Medications and Cardiovascular Health in Older Adults: Room for Improvement in Prevention and Treatment

Authors

  • Caroline S. Rhoads MD,

    1. From the Department of Medicine,1the Cardiovascular Health Research Unit, and the Departments of Epidemiology and Health Services,2University of Washington, Seattle, WA; Epidemiology and Biometry Program, Division of Epidemiology and Clinical Applications, National Heart, Lung, and Blood Institute, Bethesda, MD;3 and the Department of Public Health Sciences, Wake Forest University School of Medicine, Winston-Salem, NC4
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  • 1 Bruce M. Psaty MD, PhD,

    1. From the Department of Medicine,1the Cardiovascular Health Research Unit, and the Departments of Epidemiology and Health Services,2University of Washington, Seattle, WA; Epidemiology and Biometry Program, Division of Epidemiology and Clinical Applications, National Heart, Lung, and Blood Institute, Bethesda, MD;3 and the Department of Public Health Sciences, Wake Forest University School of Medicine, Winston-Salem, NC4
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  • 1,2 Jean L. Olson MD, MPH,

    1. From the Department of Medicine,1the Cardiovascular Health Research Unit, and the Departments of Epidemiology and Health Services,2University of Washington, Seattle, WA; Epidemiology and Biometry Program, Division of Epidemiology and Clinical Applications, National Heart, Lung, and Blood Institute, Bethesda, MD;3 and the Department of Public Health Sciences, Wake Forest University School of Medicine, Winston-Salem, NC4
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  • and 3 Curt D. Furberg MD, PhD 4

    1. From the Department of Medicine,1the Cardiovascular Health Research Unit, and the Departments of Epidemiology and Health Services,2University of Washington, Seattle, WA; Epidemiology and Biometry Program, Division of Epidemiology and Clinical Applications, National Heart, Lung, and Blood Institute, Bethesda, MD;3 and the Department of Public Health Sciences, Wake Forest University School of Medicine, Winston-Salem, NC4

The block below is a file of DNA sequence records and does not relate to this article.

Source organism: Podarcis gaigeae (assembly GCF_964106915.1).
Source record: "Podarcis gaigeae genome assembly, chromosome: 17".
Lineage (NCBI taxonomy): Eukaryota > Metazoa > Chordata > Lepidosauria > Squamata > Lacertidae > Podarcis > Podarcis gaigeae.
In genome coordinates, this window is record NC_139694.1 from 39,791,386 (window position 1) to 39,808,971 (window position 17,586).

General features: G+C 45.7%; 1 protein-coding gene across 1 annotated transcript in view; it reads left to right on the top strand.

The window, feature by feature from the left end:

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Bruce M. Psaty, MD, PhD, Cardiovascular Health Research Unit, 1730 Minor Avenue, Suite 1360, Seattle, WA 98101-1448
E-mail: psaty@u.washington.edu

Abstract

While cardiovascular disease remains the most common cause of death in older adults, treatments are now available that are associated with significant improvements in both morbidity and mortality. The Cardiovascular Health Study trials of drug use in older adults reviewed here show that in a racially and geographically diverse cohort of community-dwelling elders, effective treatments were underused during the 1990s. Most participants with hyperlipidemia, atrial fibrillation, and congestive heart failure did not receive therapies known to reduce morbidity and mortality, and when treatment was initiated, those at highest risk were no more likely to start treatment than those at lower risk. The use of drugs with evidence of efficacy in the prevention of stroke and congestive heart failure in hypertensive participants decreased with time, and control of hypertension and hyperlipidemia were particularly low in diabetics. The impact of this undertreatment on older persons and on society is likely to be substantial.

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